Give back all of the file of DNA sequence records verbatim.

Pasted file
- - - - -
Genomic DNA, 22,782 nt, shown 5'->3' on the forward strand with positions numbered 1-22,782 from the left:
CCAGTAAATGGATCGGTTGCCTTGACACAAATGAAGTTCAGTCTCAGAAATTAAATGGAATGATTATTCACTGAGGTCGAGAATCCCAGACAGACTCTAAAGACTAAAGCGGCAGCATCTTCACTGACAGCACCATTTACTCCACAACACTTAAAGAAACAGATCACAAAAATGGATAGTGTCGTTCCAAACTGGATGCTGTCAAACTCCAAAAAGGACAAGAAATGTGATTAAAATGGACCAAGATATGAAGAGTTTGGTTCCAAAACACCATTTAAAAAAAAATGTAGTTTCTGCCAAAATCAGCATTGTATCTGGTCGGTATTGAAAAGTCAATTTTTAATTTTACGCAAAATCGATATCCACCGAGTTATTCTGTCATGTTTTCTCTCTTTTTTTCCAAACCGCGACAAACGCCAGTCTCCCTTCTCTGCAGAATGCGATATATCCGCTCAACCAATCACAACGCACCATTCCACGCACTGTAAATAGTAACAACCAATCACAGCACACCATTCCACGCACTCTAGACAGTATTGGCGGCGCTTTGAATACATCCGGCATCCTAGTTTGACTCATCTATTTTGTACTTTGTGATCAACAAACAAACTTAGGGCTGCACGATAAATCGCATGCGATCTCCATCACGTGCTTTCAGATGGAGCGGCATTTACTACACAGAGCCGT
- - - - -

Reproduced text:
Genomic DNA, 22,782 nt, shown 5'->3' on the forward strand with positions numbered 1-22,782 from the left:
CCAGTAAATGGATCGGTTGCCTTGACACAAATGAAGTTCAGTCTCAGAAATTAAATGGAATGATTATTCACTGAGGTCGAGAATCCCAGACAGACTCTAAAGACTAAAGCGGCAGCATCTTCACTGACAGCACCATTTACTCCACAACACTTAAAGAAACAGATCACAAAAATGGATAGTGTCGTTCCAAACTGGATGCTGTCAAACTCCAAAAAGGACAAGAAATGTGATTAAAATGGACCAAGATATGAAGAGTTTGGTTCCAAAACACCATTTAAAAAAAAATGTAGTTTCTGCCAAAATCAGCATTGTATCTGGTCGGTATTGAAAAGTCAATTTTTAATTTTACGCAAAATCGATATCCACCGAGTTATTCTGTCATGTTTTCTCTCTTTTTTTCCAAACCGCGACAAACGCCAGTCTCCCTTCTCTGCAGAATGCGATATATCCGCTCAACCAATCACAACGCACCATTCCACGCACTGTAAATAGTAACAACCAATCACAGCACACCATTCCACGCACTCTAGACAGTATTGGCGGCGCTTTGAATACATCCGGCATCCTAGTTTGACTCATCTATTTTGTACTTTGTGATCAACAAACAAACTTAGGGCTGCACGATAAATCGCATGCGATCTCCATCACGTGCTTTCAGATGGAGCGGCATTTACTACACAGAGCCGT